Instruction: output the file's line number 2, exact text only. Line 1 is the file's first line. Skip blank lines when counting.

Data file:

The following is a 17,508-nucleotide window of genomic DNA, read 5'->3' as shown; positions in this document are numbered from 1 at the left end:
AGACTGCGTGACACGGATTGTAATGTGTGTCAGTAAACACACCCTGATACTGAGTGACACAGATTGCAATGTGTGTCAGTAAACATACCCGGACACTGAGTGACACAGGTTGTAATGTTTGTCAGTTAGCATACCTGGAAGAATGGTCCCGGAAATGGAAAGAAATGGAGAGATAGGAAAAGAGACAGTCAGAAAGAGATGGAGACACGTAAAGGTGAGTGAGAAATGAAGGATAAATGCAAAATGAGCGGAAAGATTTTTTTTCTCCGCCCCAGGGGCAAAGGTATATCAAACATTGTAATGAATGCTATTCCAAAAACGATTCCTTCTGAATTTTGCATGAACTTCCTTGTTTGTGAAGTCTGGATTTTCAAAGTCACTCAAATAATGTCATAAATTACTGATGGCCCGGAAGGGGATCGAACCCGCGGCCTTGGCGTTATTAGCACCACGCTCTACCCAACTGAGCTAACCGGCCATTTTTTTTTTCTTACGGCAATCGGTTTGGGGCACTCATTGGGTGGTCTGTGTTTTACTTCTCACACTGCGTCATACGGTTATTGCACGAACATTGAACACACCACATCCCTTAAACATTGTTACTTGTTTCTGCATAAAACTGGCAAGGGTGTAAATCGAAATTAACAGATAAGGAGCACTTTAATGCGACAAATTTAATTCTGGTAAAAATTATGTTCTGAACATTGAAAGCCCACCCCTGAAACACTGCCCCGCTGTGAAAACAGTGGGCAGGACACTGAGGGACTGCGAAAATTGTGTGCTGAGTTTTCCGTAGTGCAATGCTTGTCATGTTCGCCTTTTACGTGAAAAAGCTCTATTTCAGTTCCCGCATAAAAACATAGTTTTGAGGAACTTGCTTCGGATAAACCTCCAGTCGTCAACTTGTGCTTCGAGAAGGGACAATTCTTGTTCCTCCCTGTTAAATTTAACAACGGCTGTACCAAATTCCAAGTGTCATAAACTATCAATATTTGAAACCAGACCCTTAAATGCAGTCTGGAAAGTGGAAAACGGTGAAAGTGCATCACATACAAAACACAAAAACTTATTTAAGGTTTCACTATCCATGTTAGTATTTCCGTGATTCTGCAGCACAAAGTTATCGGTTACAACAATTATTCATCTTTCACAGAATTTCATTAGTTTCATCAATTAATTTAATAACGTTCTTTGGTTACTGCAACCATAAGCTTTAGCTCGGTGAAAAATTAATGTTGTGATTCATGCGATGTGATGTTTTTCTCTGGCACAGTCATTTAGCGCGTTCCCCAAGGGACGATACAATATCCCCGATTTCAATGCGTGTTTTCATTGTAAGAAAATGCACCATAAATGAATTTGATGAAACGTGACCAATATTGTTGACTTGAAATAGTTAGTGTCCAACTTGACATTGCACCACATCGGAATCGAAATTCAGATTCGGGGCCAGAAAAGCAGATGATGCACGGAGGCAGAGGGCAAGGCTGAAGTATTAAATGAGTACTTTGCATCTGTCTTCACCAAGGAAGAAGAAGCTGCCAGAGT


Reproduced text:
AGACTGCGTGACACGGATTGTAATGTGTGTCAGTAAACACACCCTGATACTGAGTGACACAGATTGCAATGTGTGTCAGTAAACATACCCGGACACTGAGTGACACAGGTTGTAATGTTTGTCAGTTAGCATACCTGGAAGAATGGTCCCGGAAATGGAAAGAAATGGAGAGATAGGAAAAGAGACAGTCAGAAAGAGATGGAGACACGTAAAGGTGAGTGAGAAATGAAGGATAAATGCAAAATGAGCGGAAAGATTTTTTTTCTCCGCCCCAGGGGCAAAGGTATATCAAACATTGTAATGAATGCTATTCCAAAAACGATTCCTTCTGAATTTTGCATGAACTTCCTTGTTTGTGAAGTCTGGATTTTCAAAGTCACTCAAATAATGTCATAAATTACTGATGGCCCGGAAGGGGATCGAACCCGCGGCCTTGGCGTTATTAGCACCACGCTCTACCCAACTGAGCTAACCGGCCATTTTTTTTTTCTTACGGCAATCGGTTTGGGGCACTCATTGGGTGGTCTGTGTTTTACTTCTCACACTGCGTCATACGGTTATTGCACGAACATTGAACACACCACATCCCTTAAACATTGTTACTTGTTTCTGCATAAAACTGGCAAGGGTGTAAATCGAAATTAACAGATAAGGAGCACTTTAATGCGACAAATTTAATTCTGGTAAAAATTATGTTCTGAACATTGAAAGCCCACCCCTGAAACACTGCCCCGCTGTGAAAACAGTGGGCAGGACACTGAGGGACTGCGAAAATTGTGTGCTGAGTTTTCCGTAGTGCAATGCTTGTCATGTTCGCCTTTTACGTGAAAAAGCTCTATTTCAGTTCCCGCATAAAAACATAGTTTTGAGGAACTTGCTTCGGATAAACCTCCAGTCGTCAACTTGTGCTTCGAGAAGGGACAATTCTTGTTCCTCCCTGTTAAATTTAACAACGGCTGTACCAAATTCCAAGTGTCATAAACTATCAATATTTGAAACCAGACCCTTAAATGCAGTCTGGAAAGTGGAAAACGGTGAAAGTGCATCACATACAAAACACAAAAACTTATTTAAGGTTTCACTATCCATGTTAGTATTTCCGTGATTCTGCAGCACAAAGTTATCGGTTACAACAATTATTCATCTTTCACAGAATTTCATTAGTTTCATCAATTAATTTAATAACGTTCTTTGGTTACTGCAACCATAAGCTTTAGCTCGGTGAAAAATTAATGTTGTGATTCATGCGATGTGATGTTTTTCTCTGGCACAGTCATTTAGCGCGTTCCCCAAGGGACGATACAATATCCCCGATTTCAATGCGTGTTTTCATTGTAAGAAAATGCACCATAAATGAATTTGATGAAACGTGACCAATATTGTTGACTTGAAATAGTTAGTGTCCAACTTGACATTGCACCACATCGGAATCGAAATTCAGATTCGGGGCCAGAAAAGCAGATGATGCACGGAGGCAGAGGGCAAGGCTGAAGTATTAAATGAGTACTTTGCATCTGTCTTCACCAAGGAAGAAGAAGCTGCCAGAGT